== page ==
By: Kazeem Biriowo
The World Health Organization (WHO) on Tuesday warns against perception that the COVID-19 disease is likely impacted by the changing seasons like other respiratory diseases.
It instead stated that physical distancing is the key towards stopping its spread.
Dr. Margaret Harris,WHO spokesperson, gave the warning during a scheduled virtual press conference.
“The season does not seem to be affecting the transmission of this virus, what is affecting the transmission is mass gatherings, it’s people coming together, and people not social distancing, not taking the precautions to ensure they are not in close contact,” says Dr. Harris.
She said as at Tuesday morning, Geneva time, the WHO has recorded 16,301,736 confirmed cases of COVID-19, including 650,069 deaths globally
In a breakdown, she said the United States (US) remains the epicentre by region, with more than 8.7 million cases, followed by Europe (3.2 million), South-East Asia (1.8 million), Eastern Mediterranean (1.5 million), Africa (712,920) and Western Pacific (291,993).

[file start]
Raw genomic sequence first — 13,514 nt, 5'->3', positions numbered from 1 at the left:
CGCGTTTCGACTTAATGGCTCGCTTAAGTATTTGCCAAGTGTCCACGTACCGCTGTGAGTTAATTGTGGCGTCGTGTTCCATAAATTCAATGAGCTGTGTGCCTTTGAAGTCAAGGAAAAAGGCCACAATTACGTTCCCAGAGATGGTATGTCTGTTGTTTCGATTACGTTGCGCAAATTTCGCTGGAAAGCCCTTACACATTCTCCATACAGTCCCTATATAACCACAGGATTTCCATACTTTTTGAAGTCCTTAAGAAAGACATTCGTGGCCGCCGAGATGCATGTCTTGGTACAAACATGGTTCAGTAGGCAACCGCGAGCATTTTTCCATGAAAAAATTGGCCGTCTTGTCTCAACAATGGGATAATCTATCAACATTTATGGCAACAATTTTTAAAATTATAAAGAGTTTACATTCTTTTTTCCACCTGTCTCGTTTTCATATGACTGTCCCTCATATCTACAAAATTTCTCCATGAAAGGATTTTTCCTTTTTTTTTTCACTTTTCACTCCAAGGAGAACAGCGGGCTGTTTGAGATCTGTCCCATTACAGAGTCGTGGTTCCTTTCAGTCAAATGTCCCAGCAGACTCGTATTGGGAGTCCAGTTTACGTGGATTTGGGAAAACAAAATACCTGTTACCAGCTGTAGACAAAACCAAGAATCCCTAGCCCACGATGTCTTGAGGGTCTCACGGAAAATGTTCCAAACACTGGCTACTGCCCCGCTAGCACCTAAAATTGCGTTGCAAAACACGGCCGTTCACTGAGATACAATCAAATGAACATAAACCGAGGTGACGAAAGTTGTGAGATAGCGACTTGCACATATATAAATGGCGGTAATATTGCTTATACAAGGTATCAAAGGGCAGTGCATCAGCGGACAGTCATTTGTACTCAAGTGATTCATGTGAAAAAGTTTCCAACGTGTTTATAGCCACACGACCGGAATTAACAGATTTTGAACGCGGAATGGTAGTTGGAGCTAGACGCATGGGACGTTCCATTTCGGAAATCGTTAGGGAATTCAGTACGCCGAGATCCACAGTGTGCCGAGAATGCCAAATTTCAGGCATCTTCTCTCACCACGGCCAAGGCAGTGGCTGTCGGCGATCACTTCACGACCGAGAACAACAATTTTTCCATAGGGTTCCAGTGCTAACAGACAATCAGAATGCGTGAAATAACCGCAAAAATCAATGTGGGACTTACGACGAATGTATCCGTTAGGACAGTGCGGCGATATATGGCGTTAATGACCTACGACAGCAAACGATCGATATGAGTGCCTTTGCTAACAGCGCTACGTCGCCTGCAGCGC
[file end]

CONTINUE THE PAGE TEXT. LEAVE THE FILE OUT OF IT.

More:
Brazil had also seen high infection rates, despite being an equatorial country, the WHO spokesperson noted.
She explained that with winter underway, samples tested indicate “high” COVID infection rates but low influenza traces.
“Now the interesting thing is we are seeing from those samples, high levels of COVID, but we’re not seeing high levels of influenza at the moment. So, we’re expecting a later flu season in the southern hemisphere,” she says.
Dr Harris also pushed back on the perception that a respiratory illness might come and go in several waves.
She said;“It’s going to be one big wave. It’s going to go up and down a bit…the best thing is to flatten it and turn it into just something that is lapping at your feet. But at the moment, first, second, third wave, these things don’t really make sense and we’re not really defining it that way.”
Asked about the WHO’s stance on charging for COVID-19 testing, the WHO official explained that this was a decision governed by countries alone.
“Now we do everything we can to encourage all countries to test, because testing is absolutely essential, you don’t know where your outbreak is if you’re not testing people. And we also encourage all countries to make access to testing wide and available,” she added.